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A Lot or a Little?
What you will—and won't—find in this movie.
It's good to be supportive of pregnant women.
Positive Role Models
Deb is straightforward and honest. Silvio lies about anything he thinks might be unpleasant or difficult.
The cast is almost exclusively White. The main character is female.
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Violence & Scariness
A pregnant woman is knocked down while playing basketball. A birth looks like it may be going dangerously wrong. Vaginal tearing and bleeding are discussed. The painful process of childbirth is shown. A woman screams as she pushes. A woman dies in her sleep.
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Sex, Romance & Nudity
A naked man is seen in profile trying to mount his pregnant girlfriend from behind but he loses his erection. His behind is seen. A clothed man's face is seen while someone gives him oral sex off-screen. A clothed woman is seen from the torso up masturbating. A man recalls his early years being raised by a mother who was a sex worker. A man with a pregnant girlfriend is asked how his erections are. It's suggested that pregnant women want sex but that their male partners can be afraid of hurting them. A reference is made to pornographic "squirt" movies. A man goes to an S&M party. He's tied up by a woman in a leather one-piece catsuit. Others there wear leather straps. A man puts his face on a pregnant woman's bare belly. It looks like they may have sex, but they don't.
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"F--k," "s--t," "ass," "p---y," "c--k" "bastard," "bitch," "damn," "pee," "whore," "sex worker," "hooker," "erection," and "t-t."
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Drinking, Drugs & Smoking
Although she abstained earlier, in the final days of her pregnancy, Deb drinks alcohol and smokes marijuana, advised by her doula that it won't be harmful to the fetus. "You don't share lungs," he tells her. Deb gets drunk and unsteady on her feet and vomits. Someone takes mushrooms and gets high. Adults drink alcohol and smoke marijuana. Someone asks for cocaine.
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Parents Need to Know
Parents need to know that Doula explores the choices people make regarding pregnancy and giving birth. The story raises issues that might be suitable only for mature teens, including a scene showing a man naked from the back trying to have sex with his pregnant girlfriend and failing. A pregnancy helper suggests it's OK for a pregnant woman to smoke marijuana, drink alcohol, and eat the kind of cheese that some health professionals advise might contain harmful bacteria. Mostly the emphasis is on prioritizing women's choices about how they want to be pregnant and give birth, offering comic views of both traditional hospital births and at-home alternatives. Language includes "f--k," "s--t," "ass," "p---y," "c--k" "bastard," "bitch," "damn," "pee," "whore," "sex worker," "hooker," "erection," and "t-t." A tense father-to-be goes to an S&M party, takes mushrooms, and gets tied up. To stay in the loop on more movies like this, you can sign up for weekly Family Movie Night emails.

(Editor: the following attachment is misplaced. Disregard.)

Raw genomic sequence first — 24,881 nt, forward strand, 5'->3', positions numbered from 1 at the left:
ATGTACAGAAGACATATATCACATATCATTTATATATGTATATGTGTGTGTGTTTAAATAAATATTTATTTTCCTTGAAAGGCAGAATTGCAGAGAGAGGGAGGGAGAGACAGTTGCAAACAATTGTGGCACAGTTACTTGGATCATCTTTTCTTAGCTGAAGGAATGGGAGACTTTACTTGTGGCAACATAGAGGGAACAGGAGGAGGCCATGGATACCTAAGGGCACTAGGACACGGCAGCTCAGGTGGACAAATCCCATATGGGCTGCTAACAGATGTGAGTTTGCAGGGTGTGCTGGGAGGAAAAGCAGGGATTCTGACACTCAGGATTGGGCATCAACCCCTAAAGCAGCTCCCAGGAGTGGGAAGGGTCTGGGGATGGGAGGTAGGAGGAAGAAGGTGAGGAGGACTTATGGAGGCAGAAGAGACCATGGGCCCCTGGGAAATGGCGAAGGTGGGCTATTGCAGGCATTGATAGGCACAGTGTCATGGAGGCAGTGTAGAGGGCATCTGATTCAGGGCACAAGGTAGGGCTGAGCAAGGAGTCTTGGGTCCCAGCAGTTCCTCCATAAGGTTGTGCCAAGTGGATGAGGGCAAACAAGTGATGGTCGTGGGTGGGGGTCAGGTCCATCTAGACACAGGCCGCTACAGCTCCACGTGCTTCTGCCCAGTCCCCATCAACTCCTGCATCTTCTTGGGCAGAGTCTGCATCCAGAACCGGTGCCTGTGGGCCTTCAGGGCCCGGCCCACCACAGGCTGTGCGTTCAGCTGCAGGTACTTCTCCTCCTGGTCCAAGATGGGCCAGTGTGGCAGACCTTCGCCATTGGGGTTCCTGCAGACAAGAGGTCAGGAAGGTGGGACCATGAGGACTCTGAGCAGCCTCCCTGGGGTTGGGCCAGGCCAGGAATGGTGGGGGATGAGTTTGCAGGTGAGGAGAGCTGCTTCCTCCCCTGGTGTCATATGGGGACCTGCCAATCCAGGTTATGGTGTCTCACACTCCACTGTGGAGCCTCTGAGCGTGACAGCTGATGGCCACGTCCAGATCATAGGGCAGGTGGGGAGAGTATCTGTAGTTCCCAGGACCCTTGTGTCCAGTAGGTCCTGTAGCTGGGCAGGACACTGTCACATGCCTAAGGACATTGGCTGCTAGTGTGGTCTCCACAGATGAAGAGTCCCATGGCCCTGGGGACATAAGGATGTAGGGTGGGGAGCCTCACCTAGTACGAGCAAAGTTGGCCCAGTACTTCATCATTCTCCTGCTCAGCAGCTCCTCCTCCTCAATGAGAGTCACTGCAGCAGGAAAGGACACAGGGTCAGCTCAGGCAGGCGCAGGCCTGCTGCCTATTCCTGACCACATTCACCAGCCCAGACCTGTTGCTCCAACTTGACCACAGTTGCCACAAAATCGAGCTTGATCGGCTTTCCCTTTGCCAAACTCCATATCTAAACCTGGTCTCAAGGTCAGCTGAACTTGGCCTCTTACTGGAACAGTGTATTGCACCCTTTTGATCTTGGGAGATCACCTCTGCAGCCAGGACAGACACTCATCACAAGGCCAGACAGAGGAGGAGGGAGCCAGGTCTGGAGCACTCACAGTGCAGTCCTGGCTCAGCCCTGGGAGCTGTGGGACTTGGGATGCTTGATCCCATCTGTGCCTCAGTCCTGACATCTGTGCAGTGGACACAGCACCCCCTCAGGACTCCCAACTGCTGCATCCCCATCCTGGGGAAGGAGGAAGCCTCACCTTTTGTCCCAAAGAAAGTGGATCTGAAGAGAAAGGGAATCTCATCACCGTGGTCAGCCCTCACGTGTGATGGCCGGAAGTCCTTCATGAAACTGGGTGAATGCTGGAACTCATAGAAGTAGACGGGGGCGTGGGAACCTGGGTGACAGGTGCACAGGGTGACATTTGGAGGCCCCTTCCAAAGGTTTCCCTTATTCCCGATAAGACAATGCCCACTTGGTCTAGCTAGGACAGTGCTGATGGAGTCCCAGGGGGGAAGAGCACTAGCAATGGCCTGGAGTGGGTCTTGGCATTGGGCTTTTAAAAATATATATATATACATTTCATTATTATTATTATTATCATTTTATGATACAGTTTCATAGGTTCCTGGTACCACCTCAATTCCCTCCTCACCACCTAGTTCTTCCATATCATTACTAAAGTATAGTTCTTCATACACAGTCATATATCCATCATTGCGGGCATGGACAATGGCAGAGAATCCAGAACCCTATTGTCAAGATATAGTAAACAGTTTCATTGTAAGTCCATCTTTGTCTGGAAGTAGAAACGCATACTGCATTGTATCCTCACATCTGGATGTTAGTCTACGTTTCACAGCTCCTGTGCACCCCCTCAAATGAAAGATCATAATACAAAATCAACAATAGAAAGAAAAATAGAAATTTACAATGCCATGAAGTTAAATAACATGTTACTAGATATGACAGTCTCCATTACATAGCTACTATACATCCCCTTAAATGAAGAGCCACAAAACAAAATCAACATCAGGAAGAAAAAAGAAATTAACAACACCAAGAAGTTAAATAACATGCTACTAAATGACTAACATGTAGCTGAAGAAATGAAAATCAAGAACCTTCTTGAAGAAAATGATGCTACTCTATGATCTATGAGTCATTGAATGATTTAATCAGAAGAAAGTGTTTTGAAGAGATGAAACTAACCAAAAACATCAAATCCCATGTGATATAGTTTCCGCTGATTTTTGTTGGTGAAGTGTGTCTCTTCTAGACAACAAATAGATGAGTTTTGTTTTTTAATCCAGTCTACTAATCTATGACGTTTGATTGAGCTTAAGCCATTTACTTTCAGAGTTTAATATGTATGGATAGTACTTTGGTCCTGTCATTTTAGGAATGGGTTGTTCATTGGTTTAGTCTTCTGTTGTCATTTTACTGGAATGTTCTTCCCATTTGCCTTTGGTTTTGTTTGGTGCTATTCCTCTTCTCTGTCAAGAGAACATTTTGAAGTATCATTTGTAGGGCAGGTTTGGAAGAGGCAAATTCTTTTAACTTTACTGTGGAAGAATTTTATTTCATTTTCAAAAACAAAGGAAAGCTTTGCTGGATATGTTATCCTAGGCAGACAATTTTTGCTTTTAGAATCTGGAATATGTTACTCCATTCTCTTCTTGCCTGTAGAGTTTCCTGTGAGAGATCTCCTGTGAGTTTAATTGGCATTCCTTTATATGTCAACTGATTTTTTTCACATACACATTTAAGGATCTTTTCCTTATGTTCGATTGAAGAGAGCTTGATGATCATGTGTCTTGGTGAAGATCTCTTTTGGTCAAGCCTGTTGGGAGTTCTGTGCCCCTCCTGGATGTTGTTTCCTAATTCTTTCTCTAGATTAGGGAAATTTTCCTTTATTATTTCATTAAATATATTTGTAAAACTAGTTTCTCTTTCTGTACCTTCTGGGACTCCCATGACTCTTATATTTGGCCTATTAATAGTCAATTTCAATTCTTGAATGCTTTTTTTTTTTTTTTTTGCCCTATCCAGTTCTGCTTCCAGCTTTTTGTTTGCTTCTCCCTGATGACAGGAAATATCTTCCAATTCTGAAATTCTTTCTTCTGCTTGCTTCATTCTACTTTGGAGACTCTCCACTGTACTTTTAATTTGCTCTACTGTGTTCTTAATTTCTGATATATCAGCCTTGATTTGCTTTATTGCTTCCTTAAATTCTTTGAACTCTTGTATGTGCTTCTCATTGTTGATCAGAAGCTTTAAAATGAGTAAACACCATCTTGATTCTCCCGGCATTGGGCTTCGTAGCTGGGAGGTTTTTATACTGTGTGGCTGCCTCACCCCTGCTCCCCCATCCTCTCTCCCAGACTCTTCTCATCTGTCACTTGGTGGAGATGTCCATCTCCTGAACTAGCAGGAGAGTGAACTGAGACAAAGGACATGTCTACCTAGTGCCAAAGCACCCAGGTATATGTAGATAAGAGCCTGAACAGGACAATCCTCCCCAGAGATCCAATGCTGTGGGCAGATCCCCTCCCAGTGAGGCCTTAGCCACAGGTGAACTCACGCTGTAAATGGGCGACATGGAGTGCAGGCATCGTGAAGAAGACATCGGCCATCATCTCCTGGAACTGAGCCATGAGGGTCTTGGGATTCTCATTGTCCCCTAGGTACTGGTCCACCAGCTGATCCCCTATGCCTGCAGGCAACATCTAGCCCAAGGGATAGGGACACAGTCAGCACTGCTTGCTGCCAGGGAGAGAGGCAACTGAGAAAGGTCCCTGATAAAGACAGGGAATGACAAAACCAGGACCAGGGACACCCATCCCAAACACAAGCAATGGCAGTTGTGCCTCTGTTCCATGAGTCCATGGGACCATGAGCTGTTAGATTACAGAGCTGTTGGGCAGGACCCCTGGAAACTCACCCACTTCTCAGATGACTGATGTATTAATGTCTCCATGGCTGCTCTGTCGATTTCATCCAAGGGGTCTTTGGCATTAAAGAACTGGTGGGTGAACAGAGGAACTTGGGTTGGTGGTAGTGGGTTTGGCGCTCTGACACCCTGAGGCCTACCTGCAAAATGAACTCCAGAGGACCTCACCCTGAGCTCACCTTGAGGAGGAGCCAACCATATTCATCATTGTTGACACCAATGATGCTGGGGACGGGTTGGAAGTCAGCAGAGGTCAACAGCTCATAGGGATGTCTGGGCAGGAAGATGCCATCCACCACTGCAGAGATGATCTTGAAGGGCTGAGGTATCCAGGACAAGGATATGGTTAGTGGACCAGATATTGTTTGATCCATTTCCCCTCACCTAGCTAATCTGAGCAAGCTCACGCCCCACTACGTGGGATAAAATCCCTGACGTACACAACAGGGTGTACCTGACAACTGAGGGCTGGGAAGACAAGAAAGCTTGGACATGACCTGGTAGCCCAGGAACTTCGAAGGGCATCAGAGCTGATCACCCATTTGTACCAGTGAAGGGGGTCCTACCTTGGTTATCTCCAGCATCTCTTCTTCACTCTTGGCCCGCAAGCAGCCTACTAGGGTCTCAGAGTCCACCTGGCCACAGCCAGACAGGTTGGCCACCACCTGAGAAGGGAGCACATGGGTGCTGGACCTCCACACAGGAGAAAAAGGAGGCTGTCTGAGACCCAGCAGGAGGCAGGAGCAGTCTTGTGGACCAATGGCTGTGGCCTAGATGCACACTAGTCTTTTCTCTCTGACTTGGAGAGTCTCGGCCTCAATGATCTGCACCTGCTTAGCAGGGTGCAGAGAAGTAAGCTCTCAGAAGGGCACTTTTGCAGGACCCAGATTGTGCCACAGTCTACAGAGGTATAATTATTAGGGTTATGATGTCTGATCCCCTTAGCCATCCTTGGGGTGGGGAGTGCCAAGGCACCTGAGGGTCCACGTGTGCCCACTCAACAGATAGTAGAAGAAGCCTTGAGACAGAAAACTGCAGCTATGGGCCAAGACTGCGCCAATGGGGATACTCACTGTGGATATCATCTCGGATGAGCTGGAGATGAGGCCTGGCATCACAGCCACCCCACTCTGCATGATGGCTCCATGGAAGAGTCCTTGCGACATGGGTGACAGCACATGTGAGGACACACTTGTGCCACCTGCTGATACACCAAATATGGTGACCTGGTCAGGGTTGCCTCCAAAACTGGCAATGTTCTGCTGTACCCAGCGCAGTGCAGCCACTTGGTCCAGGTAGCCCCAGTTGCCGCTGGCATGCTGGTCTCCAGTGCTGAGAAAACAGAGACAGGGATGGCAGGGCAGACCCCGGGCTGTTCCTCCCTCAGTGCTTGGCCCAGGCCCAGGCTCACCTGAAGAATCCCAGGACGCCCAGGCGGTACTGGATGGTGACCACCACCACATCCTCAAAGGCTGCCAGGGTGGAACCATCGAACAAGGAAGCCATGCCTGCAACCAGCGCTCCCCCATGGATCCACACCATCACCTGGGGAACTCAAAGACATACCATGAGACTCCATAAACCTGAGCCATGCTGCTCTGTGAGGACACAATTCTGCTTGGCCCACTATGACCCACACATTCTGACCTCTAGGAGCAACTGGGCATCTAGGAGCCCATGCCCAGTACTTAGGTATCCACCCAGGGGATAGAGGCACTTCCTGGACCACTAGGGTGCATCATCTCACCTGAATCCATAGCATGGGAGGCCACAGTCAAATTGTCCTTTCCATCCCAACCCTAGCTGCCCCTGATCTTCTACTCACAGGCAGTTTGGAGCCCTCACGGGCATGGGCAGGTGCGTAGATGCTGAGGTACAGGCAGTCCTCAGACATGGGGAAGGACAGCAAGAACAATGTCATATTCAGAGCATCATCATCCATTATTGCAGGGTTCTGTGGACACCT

Is It Any Good?
Doula's tone changes often, making it difficult to tell if the filmmakers are aiming for satire, comedy, or drama. Are they mocking catchphrases and woke-ness associated with at-home births and healthy pregnancies? Or are they mocking slavish adherence to belief in the "safety, sterility and security" of hospital births? Chris Pine, a producer on the film, plays an upbeat obstetrician, but he's set up as the epitome of narrow-minded establishment birthing. To hammer home his villainy, he refuses to divulge his C-section rate. Plus, he is given comically werewolfish hairy arms. Adding to the confusion, by story's end, he proves helpful.
Sometimes the action seems caught up in mockery. The buffet at a ritual cremation ceremony seems to offer nothing but different preparations of cabbage. The mourners, whose hands are dyed orange, speak of the nothingness of death while wearing wreaths on their heads, surely signaling that the filmmakers' eyeballs are rolling. Certain characters seem manipulative, even malevolent, but later turn wise and caring. Whatever the movie's intentions, one certainty is that Troian Bellisario is utterly convincing as a woman dealing with mood swings, self-doubt, and fears while also displaying courage, self-assurance, and forgiveness. In other words, she's beautifully human.
Did we miss something on diversity?
Research shows a connection between kids' healthy self-esteem and positive portrayals in media. That's why we've added a new "Diverse Representations" section to our reviews that will be rolling out on an ongoing basis. You can help us help kids by suggesting a diversity update.